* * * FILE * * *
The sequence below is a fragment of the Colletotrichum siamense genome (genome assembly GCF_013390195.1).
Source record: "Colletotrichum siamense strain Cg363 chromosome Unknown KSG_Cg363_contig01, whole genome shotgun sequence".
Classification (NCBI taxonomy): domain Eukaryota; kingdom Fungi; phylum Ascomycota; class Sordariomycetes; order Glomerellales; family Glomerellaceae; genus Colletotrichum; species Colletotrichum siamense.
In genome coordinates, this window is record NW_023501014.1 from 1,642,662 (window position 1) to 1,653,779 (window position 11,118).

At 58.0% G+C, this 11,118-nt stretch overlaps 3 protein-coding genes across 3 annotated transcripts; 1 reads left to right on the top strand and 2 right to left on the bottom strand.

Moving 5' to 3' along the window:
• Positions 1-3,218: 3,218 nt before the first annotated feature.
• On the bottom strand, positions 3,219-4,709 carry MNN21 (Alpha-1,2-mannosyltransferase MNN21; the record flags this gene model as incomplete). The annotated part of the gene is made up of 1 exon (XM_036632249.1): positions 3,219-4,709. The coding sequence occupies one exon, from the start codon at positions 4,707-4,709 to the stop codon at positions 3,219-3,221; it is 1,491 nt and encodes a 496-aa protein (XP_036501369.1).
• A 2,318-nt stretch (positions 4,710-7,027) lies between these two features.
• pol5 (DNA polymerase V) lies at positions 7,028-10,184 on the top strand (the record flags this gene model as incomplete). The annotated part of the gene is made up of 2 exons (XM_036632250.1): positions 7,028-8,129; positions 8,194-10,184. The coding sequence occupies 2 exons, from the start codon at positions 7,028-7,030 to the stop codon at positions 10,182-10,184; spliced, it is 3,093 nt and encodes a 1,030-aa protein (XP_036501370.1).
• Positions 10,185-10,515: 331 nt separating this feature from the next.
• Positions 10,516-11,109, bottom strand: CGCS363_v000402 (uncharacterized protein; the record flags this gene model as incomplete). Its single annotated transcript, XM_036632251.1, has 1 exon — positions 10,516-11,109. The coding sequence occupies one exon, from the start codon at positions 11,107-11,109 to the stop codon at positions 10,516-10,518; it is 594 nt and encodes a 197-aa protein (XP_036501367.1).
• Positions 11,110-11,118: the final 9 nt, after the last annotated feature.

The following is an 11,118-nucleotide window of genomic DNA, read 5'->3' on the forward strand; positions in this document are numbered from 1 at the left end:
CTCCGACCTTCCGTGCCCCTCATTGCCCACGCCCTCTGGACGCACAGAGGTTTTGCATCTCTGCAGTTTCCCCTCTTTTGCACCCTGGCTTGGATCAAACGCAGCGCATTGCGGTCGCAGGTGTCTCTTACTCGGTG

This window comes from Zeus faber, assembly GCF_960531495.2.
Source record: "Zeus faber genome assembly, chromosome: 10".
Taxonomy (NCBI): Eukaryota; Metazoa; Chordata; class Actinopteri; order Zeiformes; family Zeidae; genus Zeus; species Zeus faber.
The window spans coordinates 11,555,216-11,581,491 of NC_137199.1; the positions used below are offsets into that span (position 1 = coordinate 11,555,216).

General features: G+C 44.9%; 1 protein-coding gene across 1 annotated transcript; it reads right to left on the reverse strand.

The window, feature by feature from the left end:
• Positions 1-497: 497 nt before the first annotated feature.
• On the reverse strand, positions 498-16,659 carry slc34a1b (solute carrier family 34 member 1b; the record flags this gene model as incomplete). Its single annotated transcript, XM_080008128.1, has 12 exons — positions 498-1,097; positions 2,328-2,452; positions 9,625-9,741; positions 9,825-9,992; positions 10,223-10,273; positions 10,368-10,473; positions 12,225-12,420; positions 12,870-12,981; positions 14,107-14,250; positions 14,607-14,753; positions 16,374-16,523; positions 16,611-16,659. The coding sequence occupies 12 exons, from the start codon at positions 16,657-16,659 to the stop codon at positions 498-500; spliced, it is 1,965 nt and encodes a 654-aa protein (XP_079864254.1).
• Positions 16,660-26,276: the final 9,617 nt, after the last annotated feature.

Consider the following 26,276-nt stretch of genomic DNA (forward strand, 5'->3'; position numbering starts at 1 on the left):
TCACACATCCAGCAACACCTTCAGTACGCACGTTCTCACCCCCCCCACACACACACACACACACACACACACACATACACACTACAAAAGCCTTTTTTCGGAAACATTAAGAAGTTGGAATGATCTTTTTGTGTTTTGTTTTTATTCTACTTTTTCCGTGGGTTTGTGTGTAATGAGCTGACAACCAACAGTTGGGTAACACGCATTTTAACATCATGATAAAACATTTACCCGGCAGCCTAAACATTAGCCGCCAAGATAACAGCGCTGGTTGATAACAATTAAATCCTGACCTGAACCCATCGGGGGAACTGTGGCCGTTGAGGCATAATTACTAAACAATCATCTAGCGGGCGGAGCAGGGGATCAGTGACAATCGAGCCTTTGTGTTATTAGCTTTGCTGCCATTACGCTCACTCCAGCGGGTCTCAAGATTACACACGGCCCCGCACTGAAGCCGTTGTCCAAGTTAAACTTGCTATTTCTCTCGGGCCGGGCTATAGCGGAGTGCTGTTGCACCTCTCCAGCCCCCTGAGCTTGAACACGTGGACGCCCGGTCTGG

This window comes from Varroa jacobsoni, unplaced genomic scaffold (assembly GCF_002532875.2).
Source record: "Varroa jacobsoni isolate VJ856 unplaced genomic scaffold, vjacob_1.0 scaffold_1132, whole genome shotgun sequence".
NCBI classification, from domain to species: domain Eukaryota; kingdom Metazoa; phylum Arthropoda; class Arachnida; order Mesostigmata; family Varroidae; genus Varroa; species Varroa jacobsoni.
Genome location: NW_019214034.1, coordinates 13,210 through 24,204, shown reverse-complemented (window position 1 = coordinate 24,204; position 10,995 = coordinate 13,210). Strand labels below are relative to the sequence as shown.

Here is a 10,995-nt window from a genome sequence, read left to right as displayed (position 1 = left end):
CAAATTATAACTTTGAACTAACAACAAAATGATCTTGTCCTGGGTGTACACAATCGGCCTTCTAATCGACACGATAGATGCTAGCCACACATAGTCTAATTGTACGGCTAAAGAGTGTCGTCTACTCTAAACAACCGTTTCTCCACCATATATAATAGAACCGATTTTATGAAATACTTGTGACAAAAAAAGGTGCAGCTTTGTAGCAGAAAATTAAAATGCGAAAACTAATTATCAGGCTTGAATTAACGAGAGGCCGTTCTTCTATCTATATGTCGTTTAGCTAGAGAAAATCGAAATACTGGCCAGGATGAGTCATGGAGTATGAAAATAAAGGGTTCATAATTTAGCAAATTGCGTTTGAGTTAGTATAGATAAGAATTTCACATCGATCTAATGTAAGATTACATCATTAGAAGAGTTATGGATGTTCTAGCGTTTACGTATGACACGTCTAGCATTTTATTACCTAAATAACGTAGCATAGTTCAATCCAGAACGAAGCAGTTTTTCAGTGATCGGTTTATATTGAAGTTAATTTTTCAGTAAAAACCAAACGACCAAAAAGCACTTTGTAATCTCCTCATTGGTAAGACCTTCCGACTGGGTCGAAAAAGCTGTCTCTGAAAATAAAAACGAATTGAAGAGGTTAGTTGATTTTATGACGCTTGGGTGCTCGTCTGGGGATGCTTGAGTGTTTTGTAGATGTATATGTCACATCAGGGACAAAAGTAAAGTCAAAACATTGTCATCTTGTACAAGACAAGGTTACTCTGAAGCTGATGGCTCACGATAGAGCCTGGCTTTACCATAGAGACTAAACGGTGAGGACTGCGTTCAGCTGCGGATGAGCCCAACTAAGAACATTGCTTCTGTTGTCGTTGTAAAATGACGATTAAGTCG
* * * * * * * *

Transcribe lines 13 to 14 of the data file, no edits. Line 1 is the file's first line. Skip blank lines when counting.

• Positions 11,110-11,118: the final 9 nt, after the last annotated feature.

The following is an 11,118-nucleotide window of genomic DNA, read 5'->3' on the forward strand; positions in this document are numbered from 1 at the left end: